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Mientus Sounds Off on Bringing the Pied Piper to “The Flash”

by  in Movie News, TV News Comment
Mientus Sounds Off on Bringing the Pied Piper to “The Flash”

The Flash better be prepared to pay the piper. The Pied Piper, that is. Introduced in 1959’s “The Flash” #106 from DC Comics, a hearing-impaired Hartley Rathaway, AKA the Pied Piper, created a flute device to transform sound into devastating sonic waves or hypnotic melodies. Eventually, Rathaway abandoned his villainous ways, came out of the closet and turned into an ally and friend of Flash successor Wally West. For now, The Pied Piper will be making some noise when he targets Dr. Wells and S.T.A.R Labs in “The Sound and the Fury,” tonight’s episode of The CW’s “The Flash.”

Prodigal Pied Piper Returns In New “Flash” Promo

CBR News spoke to actor Andy Mientus about his spin on the Pied Piper and bringing the character to television. In addition, we discuss portraying a gay comic book character, sound versus speed and why Mientus makes a better Rogue than hero.

CBR News: Were you a comic book fan growing up, and did you jump at the chance to become involved in “The Flash?”

Andy Mientus: I did jump at the chance, although I actually wasn’t a comic book fan. I was a video game kid growing up and wasn’t ever introduced to comics by my parents. But, for a lot of kids, these characters have existed for so long and are saturated in other media, such as games and films. They are like fables. So, even though I had never read a Flash comic, I completely identified with childhood memories of that lightning bolt and that red costume. There was this nostalgia when I heard they were doing this show. Then, I was so excited to be a part of it, but I didn’t know really anything about Piper before. I had this quick crash course that’s been really helpful. Hopefully, I’ve done everyone proud.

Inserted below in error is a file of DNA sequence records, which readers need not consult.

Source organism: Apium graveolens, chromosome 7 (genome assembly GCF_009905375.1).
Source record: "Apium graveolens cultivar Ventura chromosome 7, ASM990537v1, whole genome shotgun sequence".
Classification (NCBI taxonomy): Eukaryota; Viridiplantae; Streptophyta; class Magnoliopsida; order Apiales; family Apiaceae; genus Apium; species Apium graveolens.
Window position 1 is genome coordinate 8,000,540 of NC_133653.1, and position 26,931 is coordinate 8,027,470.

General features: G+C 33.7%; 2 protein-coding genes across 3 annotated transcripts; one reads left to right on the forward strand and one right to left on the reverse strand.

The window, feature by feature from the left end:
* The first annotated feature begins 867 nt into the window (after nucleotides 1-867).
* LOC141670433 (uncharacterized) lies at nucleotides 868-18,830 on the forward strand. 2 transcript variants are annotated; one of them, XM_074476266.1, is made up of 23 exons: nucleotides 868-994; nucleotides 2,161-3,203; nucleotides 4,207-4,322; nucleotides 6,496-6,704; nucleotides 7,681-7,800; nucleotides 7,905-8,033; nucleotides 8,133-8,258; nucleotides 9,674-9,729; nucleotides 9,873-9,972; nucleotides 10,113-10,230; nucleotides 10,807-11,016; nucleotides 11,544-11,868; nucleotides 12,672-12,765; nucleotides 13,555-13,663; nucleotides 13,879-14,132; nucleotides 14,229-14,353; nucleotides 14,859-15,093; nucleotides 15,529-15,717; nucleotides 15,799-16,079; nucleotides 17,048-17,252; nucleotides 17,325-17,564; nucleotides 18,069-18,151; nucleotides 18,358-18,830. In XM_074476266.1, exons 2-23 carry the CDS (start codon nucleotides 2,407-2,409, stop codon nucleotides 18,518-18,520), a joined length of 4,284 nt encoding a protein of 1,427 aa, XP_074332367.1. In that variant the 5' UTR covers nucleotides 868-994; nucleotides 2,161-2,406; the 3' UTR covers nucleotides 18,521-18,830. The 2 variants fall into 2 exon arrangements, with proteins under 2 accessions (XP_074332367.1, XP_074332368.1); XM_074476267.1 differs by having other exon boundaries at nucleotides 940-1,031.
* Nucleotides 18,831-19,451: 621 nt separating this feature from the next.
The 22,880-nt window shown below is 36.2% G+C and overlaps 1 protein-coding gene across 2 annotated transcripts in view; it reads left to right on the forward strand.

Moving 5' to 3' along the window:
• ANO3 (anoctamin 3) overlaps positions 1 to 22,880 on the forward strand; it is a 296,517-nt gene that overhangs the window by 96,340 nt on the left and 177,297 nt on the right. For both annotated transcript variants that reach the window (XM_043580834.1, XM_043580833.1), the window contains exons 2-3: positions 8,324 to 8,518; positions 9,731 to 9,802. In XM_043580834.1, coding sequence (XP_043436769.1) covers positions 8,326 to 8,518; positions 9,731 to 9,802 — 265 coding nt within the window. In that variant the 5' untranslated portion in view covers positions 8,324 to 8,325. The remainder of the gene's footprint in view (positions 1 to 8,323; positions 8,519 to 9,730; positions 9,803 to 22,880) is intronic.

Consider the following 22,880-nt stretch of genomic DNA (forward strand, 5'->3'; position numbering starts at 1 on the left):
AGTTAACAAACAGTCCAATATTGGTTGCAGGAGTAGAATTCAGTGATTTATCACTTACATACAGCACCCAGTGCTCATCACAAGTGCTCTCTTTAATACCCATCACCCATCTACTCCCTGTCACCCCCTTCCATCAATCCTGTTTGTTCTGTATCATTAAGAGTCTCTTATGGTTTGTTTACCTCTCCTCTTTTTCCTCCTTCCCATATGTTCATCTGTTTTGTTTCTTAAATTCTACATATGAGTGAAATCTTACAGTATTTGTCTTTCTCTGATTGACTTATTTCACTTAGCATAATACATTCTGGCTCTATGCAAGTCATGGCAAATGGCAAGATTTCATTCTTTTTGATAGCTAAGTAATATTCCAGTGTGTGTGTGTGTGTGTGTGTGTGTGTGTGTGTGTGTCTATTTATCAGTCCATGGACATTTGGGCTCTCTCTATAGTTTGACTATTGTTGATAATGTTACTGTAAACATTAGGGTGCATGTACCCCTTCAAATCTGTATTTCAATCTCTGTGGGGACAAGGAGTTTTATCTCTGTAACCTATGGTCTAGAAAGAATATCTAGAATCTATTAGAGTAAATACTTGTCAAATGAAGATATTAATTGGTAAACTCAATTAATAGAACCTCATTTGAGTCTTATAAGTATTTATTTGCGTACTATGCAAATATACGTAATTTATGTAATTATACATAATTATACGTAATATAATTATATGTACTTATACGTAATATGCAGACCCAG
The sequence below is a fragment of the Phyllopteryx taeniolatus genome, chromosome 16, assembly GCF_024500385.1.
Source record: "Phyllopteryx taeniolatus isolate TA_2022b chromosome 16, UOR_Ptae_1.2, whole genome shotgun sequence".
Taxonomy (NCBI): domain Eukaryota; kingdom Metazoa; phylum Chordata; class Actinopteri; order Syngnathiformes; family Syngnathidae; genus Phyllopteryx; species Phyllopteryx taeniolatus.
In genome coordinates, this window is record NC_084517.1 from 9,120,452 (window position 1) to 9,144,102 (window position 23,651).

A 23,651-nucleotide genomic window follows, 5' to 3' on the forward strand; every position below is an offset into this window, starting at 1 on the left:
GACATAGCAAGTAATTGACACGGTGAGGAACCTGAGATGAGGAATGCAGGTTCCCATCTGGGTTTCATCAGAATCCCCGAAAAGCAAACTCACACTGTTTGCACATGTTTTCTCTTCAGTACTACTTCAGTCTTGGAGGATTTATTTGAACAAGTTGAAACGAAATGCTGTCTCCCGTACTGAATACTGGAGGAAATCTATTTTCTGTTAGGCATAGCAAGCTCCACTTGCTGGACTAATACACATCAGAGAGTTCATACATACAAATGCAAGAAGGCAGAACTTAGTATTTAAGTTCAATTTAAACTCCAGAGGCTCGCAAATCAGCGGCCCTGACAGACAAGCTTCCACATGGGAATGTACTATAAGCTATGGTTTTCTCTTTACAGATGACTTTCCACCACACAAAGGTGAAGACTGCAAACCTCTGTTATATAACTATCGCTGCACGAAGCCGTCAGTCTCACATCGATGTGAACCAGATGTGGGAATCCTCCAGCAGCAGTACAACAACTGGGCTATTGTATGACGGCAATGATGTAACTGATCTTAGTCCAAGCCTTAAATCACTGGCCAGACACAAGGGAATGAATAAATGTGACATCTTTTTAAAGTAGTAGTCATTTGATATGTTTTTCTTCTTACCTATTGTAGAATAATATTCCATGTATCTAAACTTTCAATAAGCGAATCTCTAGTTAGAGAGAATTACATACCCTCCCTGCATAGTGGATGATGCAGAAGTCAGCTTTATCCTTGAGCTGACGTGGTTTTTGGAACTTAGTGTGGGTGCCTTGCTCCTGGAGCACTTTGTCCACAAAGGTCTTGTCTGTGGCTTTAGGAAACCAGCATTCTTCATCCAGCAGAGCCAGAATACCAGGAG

Were there certain aspects of the Pied Piper that you gravitated towards?

Yeah, I guess I gravitated towards his motivations or his villainy. He’s a complex character. Instead of being a mustache-twirling guy who wants money, he’s got some deep-seated issues that come from his identity and from his upbringing. That creates the evil in him. It’s interesting and gives me something to really play with, rather than just playing some caricature of a villain.

“The Flash” Casts Andy Mientus As Pied Piper

Is that what separates him from Flash’s other Rogues?

Absolutely. That, and he has some history with some of the other characters, so I get the opportunity to play with a lot more of the cast than just the Flash. It’s all just a little more personal. Not to give too much away, but I can really dig at some of the other characters because I know their pasts. I know them well enough to know what’s going to get under their skin. Hartley is incredibly clever. There’s a lot more going on than the typical villain. He was a blast to work on.

Dr. Wells calls the Pied Piper his “prodigal son.” What is their history?

Hartley used to be involved in S.T.A.R. Labs. Hartley is incredibly clever. The first thing it said on the breakdown for the character when I was auditioning was he was a genius. He was the star of that world and then all of that went sour. Now he’s back and has an agenda.

Is there a rivalry between Piper and Cisco (Carlos Valdes)?

As I said, Hartley was a star at S.T.A.R. Labs. Obviously, he’s going to have certain opinions of the people running the show now. That’s all I will say.

What does portraying one of the first openly gay comic book villains mean to you?

It’s an incredible show of progress. Ten years ago, having any gay character on any show would have caused major controversy or uproar. Now, there’s pretty much a gay character on every show, including a hit superhero show. That’s amazing to me. It speaks to the producers taking the fans seriously and trusting them with being able to handle that, rather than just assuming a comic book crowd is some straight-male, adolescent crowd that would be disgusted by that. They know the comic book crowd is really diverse, mature and accepting. It shows that they are taken seriously and are ready for this. I am honored to be part of that.